We have found that a suitable polypropylene barrel can fbe made by reducing the wall thickness to 0.015 to 0.025 inch, `and preferably to 0.018 to 0.22 inch. This thin barrel is nearly transparent, strong enough to hold the pressures developed in a syringe and the needles` can lbe forced onto shank 18 without causing crazing. The surprising clarity of the barrel is Iapparently due partly to the thinner wall and partly to the rapid cooling of the thin barrel which, we believe, keeps the plastic in an amorphous state. If the barrel Wall is less than 0.015 inch, the syringe feels tflimsy. If the Wall thickness is greater than 0.025 inch, the syringe is too opaque for convenient inspection of its contents.,l
'I'he outer or handlev extent of the plunger 11 is shown to -be formed of centrally integrated straight webs 24, typically four, terminating outside the 'barrel at the end plate or -disc 25. The Webs' 24 are preferably only slightly smaller than the inner diameter of the body 14 so that they keep the plunger aligned with the plunger tip and stopper. Inwardly the webs terminate `at a circular stopper back-up plate 26 Ibeyond which the plunger has a reduced diameter tip 27. As will be understood, all the plunger parts mentioned are integrally molded of plastic which may -be the same as or different from the plastic composition of the barrel 10. Referring more particularly to the plunger tip 27, the latter contains i of the plunger tip 27 so that the stopper may 'be applied.
thereto by end pressure over the tapered surface 32 to cause the annular internally lflanged portion 35 of the stopper to snap into `and be releasably retained in the groove 23. Externally the stopper presents a tapered end surface 36 merging to the rounded center at 37 and extending outwardly to form one side of the seal ring 38. The stopper has an integrally formed rear seal ring 39 andis `annularly recessed at 40 between and to form the opposed inner surfaces of the seal rings. It will be noted that the inner end faces of the stopper 34 and seal ring 39 are annularly 4beveled at 41 and i2 to provide for reduced area contact lat 43 between the stopper and plate 26 so that pressure 'applied by the plate to the stopper-tends to Vdisplace the rubber and ring 39 outwardly into tight sealing engagement with'the barrel wall, and simultaneously to radially contract and maintain sealing engagement of the stopper portion 35 with the base and forward shoulder of groove 28. The tapers at 41 and 42 may be respectively in the order of 45 and 60 in relation to the plunger and barrel axis.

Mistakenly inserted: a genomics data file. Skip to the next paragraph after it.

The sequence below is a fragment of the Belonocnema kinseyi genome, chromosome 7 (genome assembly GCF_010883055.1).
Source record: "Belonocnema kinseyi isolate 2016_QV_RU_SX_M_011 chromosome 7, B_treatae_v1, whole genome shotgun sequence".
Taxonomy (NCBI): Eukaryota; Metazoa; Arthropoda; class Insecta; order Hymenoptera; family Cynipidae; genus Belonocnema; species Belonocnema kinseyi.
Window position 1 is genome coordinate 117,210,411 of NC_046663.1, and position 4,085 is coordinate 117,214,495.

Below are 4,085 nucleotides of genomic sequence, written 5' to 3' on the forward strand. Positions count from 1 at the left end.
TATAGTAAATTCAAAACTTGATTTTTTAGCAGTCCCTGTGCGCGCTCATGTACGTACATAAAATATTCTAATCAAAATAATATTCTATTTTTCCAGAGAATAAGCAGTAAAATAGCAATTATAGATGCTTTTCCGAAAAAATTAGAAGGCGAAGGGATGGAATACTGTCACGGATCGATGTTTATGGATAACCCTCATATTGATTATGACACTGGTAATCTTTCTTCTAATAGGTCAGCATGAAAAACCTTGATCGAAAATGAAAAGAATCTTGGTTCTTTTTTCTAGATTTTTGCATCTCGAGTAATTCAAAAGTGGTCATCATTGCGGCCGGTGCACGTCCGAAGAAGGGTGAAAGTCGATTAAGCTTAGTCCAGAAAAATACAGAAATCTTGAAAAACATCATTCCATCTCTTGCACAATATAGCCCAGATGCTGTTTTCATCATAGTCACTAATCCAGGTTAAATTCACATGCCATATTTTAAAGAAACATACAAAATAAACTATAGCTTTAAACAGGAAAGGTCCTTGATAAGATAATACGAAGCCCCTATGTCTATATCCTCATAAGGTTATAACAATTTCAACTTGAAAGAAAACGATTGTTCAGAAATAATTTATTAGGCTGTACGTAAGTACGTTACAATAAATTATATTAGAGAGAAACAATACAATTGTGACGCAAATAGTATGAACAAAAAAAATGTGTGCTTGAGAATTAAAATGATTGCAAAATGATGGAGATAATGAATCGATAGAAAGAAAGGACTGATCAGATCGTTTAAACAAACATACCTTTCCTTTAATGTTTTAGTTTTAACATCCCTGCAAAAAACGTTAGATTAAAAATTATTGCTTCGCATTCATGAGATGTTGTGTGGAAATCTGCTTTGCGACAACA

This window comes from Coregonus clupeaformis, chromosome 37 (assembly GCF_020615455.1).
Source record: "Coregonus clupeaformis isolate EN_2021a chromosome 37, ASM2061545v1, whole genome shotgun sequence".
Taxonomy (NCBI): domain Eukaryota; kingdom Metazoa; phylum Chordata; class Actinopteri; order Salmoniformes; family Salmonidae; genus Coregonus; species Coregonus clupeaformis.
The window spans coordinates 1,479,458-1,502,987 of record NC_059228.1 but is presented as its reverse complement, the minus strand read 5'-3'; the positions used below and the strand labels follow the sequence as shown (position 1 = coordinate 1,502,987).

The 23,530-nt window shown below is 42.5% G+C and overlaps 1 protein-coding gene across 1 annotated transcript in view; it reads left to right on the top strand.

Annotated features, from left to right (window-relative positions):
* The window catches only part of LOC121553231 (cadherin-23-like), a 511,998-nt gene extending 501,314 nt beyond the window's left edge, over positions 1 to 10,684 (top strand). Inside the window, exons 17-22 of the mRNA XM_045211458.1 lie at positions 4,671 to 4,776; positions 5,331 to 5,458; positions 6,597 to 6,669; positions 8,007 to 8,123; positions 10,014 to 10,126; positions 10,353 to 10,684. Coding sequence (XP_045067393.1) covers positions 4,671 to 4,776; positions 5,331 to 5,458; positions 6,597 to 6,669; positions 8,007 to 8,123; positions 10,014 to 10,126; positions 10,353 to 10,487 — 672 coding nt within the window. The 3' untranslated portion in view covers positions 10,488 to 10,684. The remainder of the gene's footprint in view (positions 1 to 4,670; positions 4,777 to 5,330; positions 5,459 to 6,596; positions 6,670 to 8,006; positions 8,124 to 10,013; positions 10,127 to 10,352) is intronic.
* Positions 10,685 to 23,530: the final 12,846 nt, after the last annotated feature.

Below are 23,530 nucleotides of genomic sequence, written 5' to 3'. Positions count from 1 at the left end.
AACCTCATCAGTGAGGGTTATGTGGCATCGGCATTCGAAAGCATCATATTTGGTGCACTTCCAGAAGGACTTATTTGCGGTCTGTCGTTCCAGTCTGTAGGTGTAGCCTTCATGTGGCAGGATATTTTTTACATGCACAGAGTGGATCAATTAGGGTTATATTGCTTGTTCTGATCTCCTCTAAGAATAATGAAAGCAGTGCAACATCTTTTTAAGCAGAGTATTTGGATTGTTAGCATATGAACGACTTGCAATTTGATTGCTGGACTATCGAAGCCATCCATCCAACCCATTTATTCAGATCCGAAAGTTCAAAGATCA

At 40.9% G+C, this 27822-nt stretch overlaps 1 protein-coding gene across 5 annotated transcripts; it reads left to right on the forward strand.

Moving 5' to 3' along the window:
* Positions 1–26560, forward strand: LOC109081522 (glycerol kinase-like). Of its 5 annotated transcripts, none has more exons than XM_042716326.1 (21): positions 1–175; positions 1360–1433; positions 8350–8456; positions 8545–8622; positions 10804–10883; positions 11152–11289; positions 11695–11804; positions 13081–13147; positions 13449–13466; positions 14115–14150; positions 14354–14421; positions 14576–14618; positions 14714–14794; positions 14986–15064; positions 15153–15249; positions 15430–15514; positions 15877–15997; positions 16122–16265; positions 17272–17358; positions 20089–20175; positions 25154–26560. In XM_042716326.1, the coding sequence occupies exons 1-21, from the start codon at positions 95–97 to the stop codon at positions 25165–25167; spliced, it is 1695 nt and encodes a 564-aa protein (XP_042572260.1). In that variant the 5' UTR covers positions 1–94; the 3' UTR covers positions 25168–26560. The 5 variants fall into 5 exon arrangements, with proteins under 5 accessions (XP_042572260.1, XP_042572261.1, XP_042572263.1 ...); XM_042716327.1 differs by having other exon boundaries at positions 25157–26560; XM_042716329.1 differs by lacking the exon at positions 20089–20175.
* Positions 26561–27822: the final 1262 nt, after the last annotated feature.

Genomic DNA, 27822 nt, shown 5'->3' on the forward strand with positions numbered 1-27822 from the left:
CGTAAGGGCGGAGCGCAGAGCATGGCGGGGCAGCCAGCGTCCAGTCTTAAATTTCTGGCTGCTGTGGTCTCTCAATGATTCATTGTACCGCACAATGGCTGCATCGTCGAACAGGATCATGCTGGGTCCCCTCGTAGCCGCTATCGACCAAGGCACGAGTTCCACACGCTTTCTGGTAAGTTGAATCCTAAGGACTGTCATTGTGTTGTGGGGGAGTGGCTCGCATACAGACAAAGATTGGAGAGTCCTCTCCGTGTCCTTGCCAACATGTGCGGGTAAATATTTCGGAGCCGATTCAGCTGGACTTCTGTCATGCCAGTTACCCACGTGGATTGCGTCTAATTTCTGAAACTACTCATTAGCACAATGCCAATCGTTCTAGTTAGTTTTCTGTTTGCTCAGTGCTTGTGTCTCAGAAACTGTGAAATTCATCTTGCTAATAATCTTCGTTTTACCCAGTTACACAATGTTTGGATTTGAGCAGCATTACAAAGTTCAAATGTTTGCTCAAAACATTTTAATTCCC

y It will also be noted that the rear seal ring 39 is located at the rear of the stopper, substantially behind thegshoulder 39 of the plunger tip 27. When the plunger is pulled back to draw uid into the syringe, the shoulder 30 pushes against the annular portion 35 of the stoppenforcing the seal lring 39 outwardly into tight sealing engagement with the lbarrel wall. Moreover, inward pressure of the barrel wall against the seal ring 39 holds the annular portion 35 of the stopper down against the shoulder 30 of the plunger tip, thus holding der 44 may be at about 60 and the stopper taper 36 about 67.5.
Considering the angular relation of the tapered tip surface 32 (at about 45) to the end surface 35 of the stopper, the effect of endwise plunger thrust acting to discharge fluid from the barrel is to displace the rubber forwardly and outwardly from the tip vface 32. and thus press the seal ring 38 into fluid-tight engagement with the jbarrel wall. A particular feature of the invention is the correlation between the tapered end of the stopper -and barrel shoulder 44 which arises by reason of their diierence. in angularities. As the stopper is pressed toward the end of the lbarrel, the outer periphery of surface 36 first engages the outermost extent of shoulder 44. Then as :additional force is applied and the stopper 4advancement continues, the rubber is displaced to progressively radially inwardly engage the remainder of the barrel shoulder 44 to the final position at which the rounded nose 37 of the stopper ts within the mouth of the discharge passage 45. Inthis manner the syringe operates with complete assurance that all fluid will have become completely discharged from the barrel in advancement of the stopper when it becomes fully seated. When the additional force on the stopper is released, the resilience of the rubber displaces the stopper rearwardly until only the outer periphery of surface 36 is in contact with shoulder 44. This displacement draws fluid through the needle 12 into passage 45. In this manner flashback can be easily observed so that the operator knows whether or not the needle is in a patients vein.